Although some diet shakes are nutritionally sound choices that can help you cut calories and work toward steady weight loss, others offer little nutritional benefit and are not likely to curb appetite or improve your health. To pick out those that may help you achieve positive results, it’s useful to learn more about shake ingredients, nutrition facts and potential alternatives.
Weight loss shake companies suggest using their products as occasional meal replacements. As such, most shakes are low in calories to achieve the goal of reducing your daily calorie total. Slim-Fast’s milk chocolate shake has just 190 calories and 6 g fat, 25 g carbohydrates, 5 g fiber, 10 g protein and 18 g sugar. Ensure’s nutrition shakes have about 250 calories each and 6 g fat, 41 g carbohydrates, 1 g fiber, 9 g protein and 18 g sugar. Dairy-free alternatives, such as Genisoy’s chocolate shake mix prepared with 1 cup of skim milk, may be richer in protein. The Genisoy drink and milk have 210 calories, 0.5 g fat, 16 g carbohydrates, no fiber, 15 g protein and 15 g sugar.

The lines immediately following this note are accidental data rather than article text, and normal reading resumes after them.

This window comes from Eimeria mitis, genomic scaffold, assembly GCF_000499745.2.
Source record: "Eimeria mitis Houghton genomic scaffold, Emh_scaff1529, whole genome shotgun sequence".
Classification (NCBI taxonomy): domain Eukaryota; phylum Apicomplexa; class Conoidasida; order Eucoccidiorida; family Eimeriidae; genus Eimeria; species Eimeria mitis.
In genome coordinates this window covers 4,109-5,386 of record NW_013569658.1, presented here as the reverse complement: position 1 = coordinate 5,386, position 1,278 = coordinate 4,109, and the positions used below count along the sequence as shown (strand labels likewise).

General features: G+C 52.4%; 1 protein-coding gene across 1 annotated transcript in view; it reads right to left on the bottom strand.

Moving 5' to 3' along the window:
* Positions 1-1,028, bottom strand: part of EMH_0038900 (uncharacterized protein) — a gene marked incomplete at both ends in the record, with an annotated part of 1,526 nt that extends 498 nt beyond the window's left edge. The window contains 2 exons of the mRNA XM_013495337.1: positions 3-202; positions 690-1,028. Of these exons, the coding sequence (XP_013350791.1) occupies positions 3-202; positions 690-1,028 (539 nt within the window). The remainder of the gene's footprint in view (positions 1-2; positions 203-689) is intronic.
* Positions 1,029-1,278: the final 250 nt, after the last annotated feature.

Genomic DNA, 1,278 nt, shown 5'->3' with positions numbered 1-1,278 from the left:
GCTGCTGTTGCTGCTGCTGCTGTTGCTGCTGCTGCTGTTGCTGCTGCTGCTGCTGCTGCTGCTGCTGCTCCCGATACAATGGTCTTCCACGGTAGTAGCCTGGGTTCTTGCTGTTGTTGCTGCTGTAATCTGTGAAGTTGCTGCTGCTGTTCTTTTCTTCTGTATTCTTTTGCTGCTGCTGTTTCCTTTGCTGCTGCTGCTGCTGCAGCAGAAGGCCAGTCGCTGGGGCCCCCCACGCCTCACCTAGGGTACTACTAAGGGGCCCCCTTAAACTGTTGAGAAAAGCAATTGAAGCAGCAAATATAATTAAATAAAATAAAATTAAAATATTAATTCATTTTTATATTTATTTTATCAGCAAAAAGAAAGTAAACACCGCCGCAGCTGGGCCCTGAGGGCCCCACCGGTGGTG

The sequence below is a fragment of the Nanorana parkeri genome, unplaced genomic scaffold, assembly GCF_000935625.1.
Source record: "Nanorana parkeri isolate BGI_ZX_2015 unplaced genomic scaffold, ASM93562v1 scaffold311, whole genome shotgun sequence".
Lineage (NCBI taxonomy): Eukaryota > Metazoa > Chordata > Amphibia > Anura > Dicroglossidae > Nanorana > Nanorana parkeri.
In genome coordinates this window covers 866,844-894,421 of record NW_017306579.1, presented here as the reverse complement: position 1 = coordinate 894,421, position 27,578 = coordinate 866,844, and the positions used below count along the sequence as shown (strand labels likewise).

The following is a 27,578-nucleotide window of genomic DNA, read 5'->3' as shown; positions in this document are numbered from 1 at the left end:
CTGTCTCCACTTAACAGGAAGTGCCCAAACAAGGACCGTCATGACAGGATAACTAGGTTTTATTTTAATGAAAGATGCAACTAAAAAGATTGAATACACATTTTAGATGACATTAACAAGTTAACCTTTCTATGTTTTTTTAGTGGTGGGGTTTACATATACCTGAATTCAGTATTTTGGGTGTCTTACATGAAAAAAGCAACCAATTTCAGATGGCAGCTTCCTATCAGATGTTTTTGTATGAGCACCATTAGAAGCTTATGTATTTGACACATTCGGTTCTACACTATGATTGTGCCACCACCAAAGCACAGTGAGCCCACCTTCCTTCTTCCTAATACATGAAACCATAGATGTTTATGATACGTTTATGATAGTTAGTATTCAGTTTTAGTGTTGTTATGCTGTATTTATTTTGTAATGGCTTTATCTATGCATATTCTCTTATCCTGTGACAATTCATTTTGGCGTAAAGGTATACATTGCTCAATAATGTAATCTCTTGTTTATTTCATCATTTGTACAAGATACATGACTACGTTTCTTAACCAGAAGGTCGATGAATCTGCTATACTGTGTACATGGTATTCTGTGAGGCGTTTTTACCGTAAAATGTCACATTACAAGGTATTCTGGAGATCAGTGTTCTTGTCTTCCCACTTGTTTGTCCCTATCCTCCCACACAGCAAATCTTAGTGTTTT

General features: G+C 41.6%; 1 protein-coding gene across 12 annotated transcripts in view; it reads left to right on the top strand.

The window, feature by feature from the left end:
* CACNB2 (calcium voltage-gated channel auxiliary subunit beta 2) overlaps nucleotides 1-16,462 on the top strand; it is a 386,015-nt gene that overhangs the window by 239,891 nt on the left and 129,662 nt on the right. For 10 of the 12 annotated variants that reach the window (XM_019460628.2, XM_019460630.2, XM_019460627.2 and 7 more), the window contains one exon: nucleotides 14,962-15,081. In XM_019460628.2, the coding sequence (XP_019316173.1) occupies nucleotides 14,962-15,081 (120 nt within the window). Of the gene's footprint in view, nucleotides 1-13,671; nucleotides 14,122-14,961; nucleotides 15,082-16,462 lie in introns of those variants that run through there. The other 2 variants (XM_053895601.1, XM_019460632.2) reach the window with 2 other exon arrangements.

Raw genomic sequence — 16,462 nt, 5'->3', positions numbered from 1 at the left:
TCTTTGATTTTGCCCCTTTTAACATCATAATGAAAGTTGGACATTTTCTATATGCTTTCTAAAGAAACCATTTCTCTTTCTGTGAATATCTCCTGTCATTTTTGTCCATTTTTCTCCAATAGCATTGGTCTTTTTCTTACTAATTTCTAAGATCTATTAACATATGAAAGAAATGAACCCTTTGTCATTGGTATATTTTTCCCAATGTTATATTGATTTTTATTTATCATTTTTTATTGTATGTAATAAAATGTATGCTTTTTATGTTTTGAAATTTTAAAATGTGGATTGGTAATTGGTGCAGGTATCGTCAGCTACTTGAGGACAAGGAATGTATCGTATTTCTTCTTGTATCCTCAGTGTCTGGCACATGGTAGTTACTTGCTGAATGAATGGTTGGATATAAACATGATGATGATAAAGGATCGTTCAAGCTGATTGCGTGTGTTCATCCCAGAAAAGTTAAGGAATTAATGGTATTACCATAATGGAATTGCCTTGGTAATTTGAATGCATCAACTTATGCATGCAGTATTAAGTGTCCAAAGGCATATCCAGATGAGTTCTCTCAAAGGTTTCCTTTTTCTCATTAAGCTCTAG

“The principal ingredient of liquid meal replacement shakes is sugar, which is present in amounts comparable to those in soft drinks,” state authors of a 2003 article published in the “American Journal of Clinical Nutrition.” Indeed, Slim-Fast’s third listed ingredient is sugar, and the shake also contains fructose and high-fructose corn syrup. Ensure’s primary ingredients, after water, include sugar and corn syrup, and Genisoy’s shake lists fructose as its second ingredient.
A major advantage of preparing a weight loss shake at home is that you are in control of the shake’s total calorie count, nutritional profile and ingredient list. If you want to focus on nutrition, you can create a shake that contains all natural ingredients, is low in calories and is free of added sugar. For example, try blending one 30 g scoop of whey protein powder, 1/2 cup of nonfat plain yogurt, 1/2 cup of skim milk, 1/2 cup of raspberries, 1/2 cup of sliced strawberries and 1 tbsp. of unsweetened cocoa powder as a meal replacement. The shake has 300 calories and about 35 g protein. If you use it to replace one 600-calorie meal per day, you can build up a calorie deficit that will allow you to lose more than 2 lb. per month.
As public health and preventive medicine specialist Dr. Monica Zangwill points out, commercially produced weight loss shakes are considered to be “dietary supplements” by the Food and Drug Administration, which means they are not regulated by the same health guidelines as whole foods. As such, the products may make marketing or health claims that have not been verified by scientific research, and they may even pose health risks. Before starting a diet that includes any weight loss products, get approval from your doctor or a registered dietitian.